It was mid-January in New York City, and I had been standing in line for three-and-a-half hours to audition for Madonna. When I arrived early that morning, I wasn’t shocked to see the procession of hopefuls snaking down and around two city blocks. Madonna was in her urban cowboy phase, so there were literally thousands of dancers shivering away on Lafayette Street wearing bedazzled cowboy hats, suede pants and tiny tasseled tops.
“The rest of you, thank you very much.”
One time I performed with a group for “Showtime! at the Apollo.” My fellow black and Latino company members walked onstage first, and I, a dark-haired, non-threatening Italian girl, followed close behind. As soon as I appeared, the crowd began to boo. It was all I could do to make it through the number without crying. But afterward, I convinced myself it was deserved. Because what right did I have to step foot onstage at the Apollo?!
Hundreds and hundreds of auditions and hundreds of callbacks later, my experiences didn’t change. Choreographers pulled me aside to tell me, “You got this, girl. I can’t wait to work with you.” Then I’d get the “thank you very much” from the producer.
Why? I looked too young, they said. My nose was too big, they said. I needed to lose five pounds, they said. Or just silence...no reason given at all. I would find out later that the Dominican girl with the shaky technique got the job. Or the fiery redhead with the killer boobs (and not-so-killer rhythm). I started to connect the dots.
Maybe producers were only concerned about appealing to a distinct male aesthetic: all-American sexy or exotic, i.e., “ethnic.” Still, I had a hard time believing a girl-next-door brunette couldn’t find a job in this town. Was I blowing it all up because I wasn’t getting the jobs? Maybe I just wasn’t a very good dancer?
Trust me, I would have rather heard, “You weren’t good enough. You didn’t have the skills.” Those were things I could work on and control. I tried tarting it up instead, wearing hair extensions, losing weight, going to the tanning salon, lightening up my hair and adding blonde highlights, putting on what Carrie Bradshaw so aptly titled “ghetto gold,” my hoop earrings dangling from my ears like great yellow pretzels. Those angles mostly didn’t work. They certainly didn’t help me with the Knicks City Dancers.
I had a good friend from my college dance team days who became the captain, and then the coach, of the KCD. I slept over her house. I held her hair when she puked after one-too-many drinks. She sat in the judges’ row and gave me encouraging smiles. But she always looked a little uncomfortable. One year, she called me up on the phone and gave me a warning.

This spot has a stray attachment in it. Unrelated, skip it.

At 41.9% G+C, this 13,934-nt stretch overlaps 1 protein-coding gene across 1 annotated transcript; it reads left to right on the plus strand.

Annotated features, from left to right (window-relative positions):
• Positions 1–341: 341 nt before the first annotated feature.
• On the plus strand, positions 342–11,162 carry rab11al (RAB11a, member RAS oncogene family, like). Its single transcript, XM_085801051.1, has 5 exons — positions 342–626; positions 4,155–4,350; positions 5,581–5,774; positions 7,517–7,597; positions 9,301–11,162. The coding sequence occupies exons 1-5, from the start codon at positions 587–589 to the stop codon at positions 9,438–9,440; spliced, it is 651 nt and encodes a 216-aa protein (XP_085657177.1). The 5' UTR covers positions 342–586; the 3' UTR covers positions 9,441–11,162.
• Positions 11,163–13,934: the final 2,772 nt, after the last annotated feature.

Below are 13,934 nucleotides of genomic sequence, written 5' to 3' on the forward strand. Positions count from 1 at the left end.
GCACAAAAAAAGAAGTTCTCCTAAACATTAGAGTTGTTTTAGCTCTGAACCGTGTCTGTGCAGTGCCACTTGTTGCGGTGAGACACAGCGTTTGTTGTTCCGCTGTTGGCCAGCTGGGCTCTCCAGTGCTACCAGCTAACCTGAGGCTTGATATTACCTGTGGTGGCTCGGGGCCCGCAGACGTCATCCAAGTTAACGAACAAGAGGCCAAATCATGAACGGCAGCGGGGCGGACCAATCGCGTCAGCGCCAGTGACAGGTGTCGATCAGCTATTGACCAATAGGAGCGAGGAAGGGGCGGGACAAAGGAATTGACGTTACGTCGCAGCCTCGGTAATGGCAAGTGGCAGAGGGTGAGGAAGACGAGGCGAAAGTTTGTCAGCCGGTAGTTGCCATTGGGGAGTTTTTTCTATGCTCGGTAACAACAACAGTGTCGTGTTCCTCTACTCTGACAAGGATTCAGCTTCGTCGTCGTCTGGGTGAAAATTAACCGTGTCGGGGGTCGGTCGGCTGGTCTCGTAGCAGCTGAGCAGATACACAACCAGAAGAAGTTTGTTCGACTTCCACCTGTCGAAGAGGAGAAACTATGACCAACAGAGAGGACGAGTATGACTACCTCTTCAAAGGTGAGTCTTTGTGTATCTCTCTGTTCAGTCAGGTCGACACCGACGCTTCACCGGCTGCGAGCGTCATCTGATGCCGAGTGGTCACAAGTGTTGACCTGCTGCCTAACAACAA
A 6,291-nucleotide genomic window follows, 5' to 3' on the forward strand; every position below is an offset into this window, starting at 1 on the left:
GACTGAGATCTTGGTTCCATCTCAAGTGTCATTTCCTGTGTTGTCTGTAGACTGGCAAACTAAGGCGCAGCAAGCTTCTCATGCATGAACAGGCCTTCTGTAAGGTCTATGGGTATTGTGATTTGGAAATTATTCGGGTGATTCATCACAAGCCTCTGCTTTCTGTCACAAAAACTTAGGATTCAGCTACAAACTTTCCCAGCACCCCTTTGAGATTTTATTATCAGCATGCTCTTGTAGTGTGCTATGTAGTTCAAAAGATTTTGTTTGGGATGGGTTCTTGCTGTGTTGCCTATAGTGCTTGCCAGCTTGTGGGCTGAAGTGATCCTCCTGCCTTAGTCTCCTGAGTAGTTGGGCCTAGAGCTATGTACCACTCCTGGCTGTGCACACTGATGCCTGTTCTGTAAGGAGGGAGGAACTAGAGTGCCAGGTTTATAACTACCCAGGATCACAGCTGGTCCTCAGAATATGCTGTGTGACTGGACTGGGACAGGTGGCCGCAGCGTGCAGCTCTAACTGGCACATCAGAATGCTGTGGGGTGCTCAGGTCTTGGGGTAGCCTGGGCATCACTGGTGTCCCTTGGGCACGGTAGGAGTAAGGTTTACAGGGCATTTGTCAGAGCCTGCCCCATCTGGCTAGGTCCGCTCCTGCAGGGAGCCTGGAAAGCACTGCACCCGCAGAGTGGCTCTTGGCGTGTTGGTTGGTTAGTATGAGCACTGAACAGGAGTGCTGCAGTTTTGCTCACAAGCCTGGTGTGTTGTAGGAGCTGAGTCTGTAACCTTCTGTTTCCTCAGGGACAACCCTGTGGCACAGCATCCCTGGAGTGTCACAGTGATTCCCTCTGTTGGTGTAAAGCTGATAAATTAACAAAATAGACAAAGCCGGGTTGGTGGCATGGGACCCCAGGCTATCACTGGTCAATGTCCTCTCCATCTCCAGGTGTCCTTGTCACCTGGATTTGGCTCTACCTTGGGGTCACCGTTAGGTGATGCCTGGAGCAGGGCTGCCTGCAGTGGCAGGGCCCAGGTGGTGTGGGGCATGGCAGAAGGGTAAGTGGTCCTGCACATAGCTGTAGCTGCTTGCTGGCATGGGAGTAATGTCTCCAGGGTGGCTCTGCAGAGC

“I don’t think you should come to auditions this year,” she said.
I lucked out and was hired to be in an all-female hip-hop dance troupe. We performed on actual stages, with sets, and to audiences who were there just to see dance. I was in heaven. We had good buzz. Got solid reviews in the Times. Landed representation and tour dates. Finally, after nearly 20 years of training, and five years of soul-sucking auditioning, I was doing this for real.
One Sunday afternoon, my company was working on a piece where we incorporated karate fighting into the choreography. My partner threw me down, and when I got up, I knew something was wrong. I didn’t know it then, but I had herniated a disc.
After a month of rehab and no improvement, I approached the director to discuss my future. We met in Union Square Park, across from NYU housing and the old Virgin Megastore. A loud digital clock counted down the milliseconds left in the day. I sat stiff and uncomfortable on a bench.
After my injury, I tried desperately to rehabilitate and get back in the game, but my body wouldn’t let me. I think some part of my mind was ready to move on, too. I had trained as a dancer for two decades. It was all I knew to do and all I knew to be. But it broke my heart.
Now, as a writer and a new mom, I’m standing on wobbly legs, regaining a sense of self other than Wendy, The Dancer. My injury still prevents me from doing any more than a brisk walk, and hoisting up my toddler is becoming increasingly painful. But I love my life. And I loved being a dancer.
I just wish I could have shown the world how much.